“My parents were furious and wanted to know where I was coming from. They informed me that my brother had been there and had returned to school. It was a Saturday and the tragedy happened in the wee hours of Sunday morning. My brother sustained severe burns and the school listed me among the dead because I could not be traced. He died a week later in hospital.”

Simeon was transferred to Muvuti Secondary School where he sat his Kenya Certificate of Secondary Education in 2003.

Mr Nzau says they plan to construct a memorial, preferably a school to be reminding them of their son.

“We hope to improve our farming when the money comes and use some of it on my treatment for high blood pressure, a condition I have lived with since the tragedy. A certain percentage will definitely go to God in appreciation,” says Mr Nzau.

Ground has shifted

Elizabeth Muasya was a nursery school teacher when her last born son, Nicholas Makau Muasya in Form Two, was burnt beyond recognition in the Kyanguli fire. She has since retired and started a nursery school, a short distance away from her home in Ngelani village.

What will she do with the money? With a chuckle, she says: “I will expand my school as I am sure my son would have helped me do if he had lived. That will serve as an honour to him.

“I have a beautiful granddaughter from his sister. Some of the money will help educate her. I cannot forget God who is the force behind all these happenings. I will spare a share for Him.”

Lessa Paul Munguti, a mother of four, runs a shop at Kavetee market next to her home since the death of her first born son, Sylvester Mutua a Form Two student.

“We had started building this shop and the agony would have obliterated it if we were not strong in God. You can see how scanty it is in stocks. The money when it comes will certainly help with the stocking. I am on medication for high blood pressure since his death. Part of the money will go to my treatment.”

“We buried Sylvester here at home after he died of severe burns in hospital. We are grateful to God to have spared his body even as he took away his soul for a repose in heaven. We shall buy a farm to keep reminding us of him when the money comes,” she says.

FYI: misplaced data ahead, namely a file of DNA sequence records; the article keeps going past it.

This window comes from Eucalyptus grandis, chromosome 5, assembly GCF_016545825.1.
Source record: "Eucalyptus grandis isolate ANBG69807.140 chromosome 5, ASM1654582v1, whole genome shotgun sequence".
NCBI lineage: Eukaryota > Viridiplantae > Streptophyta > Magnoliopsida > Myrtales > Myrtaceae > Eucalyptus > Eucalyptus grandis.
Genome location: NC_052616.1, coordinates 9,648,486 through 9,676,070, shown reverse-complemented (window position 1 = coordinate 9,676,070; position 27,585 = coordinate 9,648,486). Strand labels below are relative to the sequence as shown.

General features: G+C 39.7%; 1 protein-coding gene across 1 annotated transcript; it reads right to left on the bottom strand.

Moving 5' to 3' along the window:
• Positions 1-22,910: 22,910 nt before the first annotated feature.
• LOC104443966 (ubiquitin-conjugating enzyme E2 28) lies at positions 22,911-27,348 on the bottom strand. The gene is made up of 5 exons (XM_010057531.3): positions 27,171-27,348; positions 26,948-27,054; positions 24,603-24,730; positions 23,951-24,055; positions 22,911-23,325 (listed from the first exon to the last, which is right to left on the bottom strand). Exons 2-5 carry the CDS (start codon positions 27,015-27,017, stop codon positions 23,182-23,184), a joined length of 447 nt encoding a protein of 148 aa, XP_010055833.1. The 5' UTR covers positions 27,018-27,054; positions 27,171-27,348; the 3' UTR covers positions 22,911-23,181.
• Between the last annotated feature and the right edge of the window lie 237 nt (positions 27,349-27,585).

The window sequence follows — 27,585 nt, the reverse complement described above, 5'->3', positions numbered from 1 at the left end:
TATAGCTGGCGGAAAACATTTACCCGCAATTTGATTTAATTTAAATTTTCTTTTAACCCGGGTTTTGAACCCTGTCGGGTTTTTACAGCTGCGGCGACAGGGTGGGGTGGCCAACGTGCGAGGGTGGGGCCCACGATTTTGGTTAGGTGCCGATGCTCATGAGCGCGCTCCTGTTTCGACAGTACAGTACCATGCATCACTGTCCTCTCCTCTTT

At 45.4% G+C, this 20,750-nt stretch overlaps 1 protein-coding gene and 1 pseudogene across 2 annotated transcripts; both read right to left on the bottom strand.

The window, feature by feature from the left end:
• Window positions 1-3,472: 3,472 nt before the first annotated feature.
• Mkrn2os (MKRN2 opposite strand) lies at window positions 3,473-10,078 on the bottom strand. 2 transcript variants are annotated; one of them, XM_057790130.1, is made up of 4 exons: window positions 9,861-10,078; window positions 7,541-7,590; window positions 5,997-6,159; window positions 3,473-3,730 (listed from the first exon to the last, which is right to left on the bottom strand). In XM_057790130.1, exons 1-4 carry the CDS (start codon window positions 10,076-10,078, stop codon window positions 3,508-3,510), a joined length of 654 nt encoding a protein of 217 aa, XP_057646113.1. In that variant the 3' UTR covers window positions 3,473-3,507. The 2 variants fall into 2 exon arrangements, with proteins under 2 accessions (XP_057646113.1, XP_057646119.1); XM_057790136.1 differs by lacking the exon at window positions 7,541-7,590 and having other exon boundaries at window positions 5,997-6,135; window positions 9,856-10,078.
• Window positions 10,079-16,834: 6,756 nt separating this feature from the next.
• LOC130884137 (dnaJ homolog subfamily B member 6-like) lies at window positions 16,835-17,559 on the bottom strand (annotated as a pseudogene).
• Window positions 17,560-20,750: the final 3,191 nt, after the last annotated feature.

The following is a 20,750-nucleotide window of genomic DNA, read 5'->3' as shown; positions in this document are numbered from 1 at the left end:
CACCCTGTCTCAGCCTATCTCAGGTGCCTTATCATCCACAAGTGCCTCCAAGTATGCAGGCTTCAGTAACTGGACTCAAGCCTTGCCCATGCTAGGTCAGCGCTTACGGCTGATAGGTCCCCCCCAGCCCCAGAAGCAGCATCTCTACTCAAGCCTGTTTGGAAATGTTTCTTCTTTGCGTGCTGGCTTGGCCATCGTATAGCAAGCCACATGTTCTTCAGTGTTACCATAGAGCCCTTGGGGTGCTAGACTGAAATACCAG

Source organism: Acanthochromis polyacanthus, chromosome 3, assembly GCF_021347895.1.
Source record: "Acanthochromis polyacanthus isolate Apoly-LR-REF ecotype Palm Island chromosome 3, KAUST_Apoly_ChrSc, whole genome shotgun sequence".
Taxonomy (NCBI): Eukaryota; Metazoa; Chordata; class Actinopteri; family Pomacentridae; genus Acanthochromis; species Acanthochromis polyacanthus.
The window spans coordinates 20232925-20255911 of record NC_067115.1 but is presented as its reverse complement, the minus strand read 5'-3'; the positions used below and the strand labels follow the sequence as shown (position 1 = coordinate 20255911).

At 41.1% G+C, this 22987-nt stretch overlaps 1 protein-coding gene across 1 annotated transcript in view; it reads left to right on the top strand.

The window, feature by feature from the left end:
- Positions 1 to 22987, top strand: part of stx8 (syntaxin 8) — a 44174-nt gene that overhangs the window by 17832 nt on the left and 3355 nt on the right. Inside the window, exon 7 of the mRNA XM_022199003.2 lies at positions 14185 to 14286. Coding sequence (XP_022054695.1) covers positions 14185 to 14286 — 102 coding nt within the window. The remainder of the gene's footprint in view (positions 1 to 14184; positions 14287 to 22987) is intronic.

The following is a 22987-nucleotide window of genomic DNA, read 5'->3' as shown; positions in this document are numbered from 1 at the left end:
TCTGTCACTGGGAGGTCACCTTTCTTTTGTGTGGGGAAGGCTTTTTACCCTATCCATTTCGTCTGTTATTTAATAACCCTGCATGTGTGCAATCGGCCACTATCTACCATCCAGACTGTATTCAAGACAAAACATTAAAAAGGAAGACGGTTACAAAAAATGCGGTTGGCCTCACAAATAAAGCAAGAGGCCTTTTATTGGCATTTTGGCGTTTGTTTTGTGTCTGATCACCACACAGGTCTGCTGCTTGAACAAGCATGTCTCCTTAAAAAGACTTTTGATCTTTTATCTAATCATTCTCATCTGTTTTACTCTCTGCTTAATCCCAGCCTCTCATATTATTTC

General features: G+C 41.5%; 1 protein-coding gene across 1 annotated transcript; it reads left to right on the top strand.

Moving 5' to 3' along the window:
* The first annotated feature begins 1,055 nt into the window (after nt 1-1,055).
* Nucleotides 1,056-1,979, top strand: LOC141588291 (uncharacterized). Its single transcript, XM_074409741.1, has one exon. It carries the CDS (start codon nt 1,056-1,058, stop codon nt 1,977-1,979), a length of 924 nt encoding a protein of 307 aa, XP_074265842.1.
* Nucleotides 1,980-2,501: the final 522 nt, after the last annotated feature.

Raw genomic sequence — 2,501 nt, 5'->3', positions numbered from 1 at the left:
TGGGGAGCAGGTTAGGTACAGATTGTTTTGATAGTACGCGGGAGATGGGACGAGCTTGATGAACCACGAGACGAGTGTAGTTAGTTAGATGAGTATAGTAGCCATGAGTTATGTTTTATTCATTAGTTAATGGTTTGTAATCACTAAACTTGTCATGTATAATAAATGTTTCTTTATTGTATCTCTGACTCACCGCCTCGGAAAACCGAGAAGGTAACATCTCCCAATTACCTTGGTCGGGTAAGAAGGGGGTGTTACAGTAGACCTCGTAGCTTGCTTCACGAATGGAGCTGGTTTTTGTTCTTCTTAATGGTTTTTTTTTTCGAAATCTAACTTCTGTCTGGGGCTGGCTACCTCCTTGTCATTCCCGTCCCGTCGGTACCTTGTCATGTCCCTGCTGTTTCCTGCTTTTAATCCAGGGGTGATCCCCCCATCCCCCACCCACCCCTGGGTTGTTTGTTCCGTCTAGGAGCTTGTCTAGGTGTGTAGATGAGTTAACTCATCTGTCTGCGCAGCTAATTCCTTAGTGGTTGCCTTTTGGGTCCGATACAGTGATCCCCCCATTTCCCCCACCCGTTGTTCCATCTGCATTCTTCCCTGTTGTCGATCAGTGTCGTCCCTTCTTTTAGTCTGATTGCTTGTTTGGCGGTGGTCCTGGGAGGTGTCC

At the school located near Mutituni market on Kangundo Road about 20km from Machakos town, Principal Jeremiah Kyalo Ndumai goes about his supervisory chores, as though unaware that the ground has shifted since the events of March 26, 2001.

It is three years since he took the reins at the aptly renamed Kyanguli Memorial Secondary School.

“Go to the District Education Officer if you want information about this school,” he grunted when courtesy took us to his office.

But time has left its inevitable impression, as seen in the high spirits of the boys and girls whetting their brains unperturbed by the presence close by of 58 colleagues watching mutely from six mass graves. The school had to be temporarily closed as traumatised students were transferred to other institutions following the disaster.

Not much attention

Nine victims who could be identified were buried at different locations by their families.

The yard where former President Moi accompanied by the cream of his government presided over the mass burial on April 4, 2001 is staggeringly bushy and the slabs on the graves are peeling, signs that not much attention and resources have been spared for its maintenance.

Remarkably, a colony of bees hover menacingly under a roof built over concrete slabs inscribed with names of the victims. Workers say efforts to clear the bees have proved futile, as the insects keep returning.

Just outside the gate of the graveyard is a healthy maize crop and next to it, a greenhouse. Both are tended by students and stand out as clear emblems that the learners have moved on.

The site of the dormitory of death is covered in firewood that is used to prepare meals. Also on the site is compost manure for the crops.

Gone at the dormitories currently in use, are metal grills at the windows blamed for most of the deaths. The iron doors are wide with only steel latches to secure them from inside, a shift from the past when narrow wooded doors bore real locks. Fire extinguishers are within easy reach for eventualities and water is aplenty from a borehole on the school compound.

“Surely, Kyanguli has moved on,” says Jonathan Mwanza Mutua, an artisan at the school since 1986 who has seen the modifications unfold.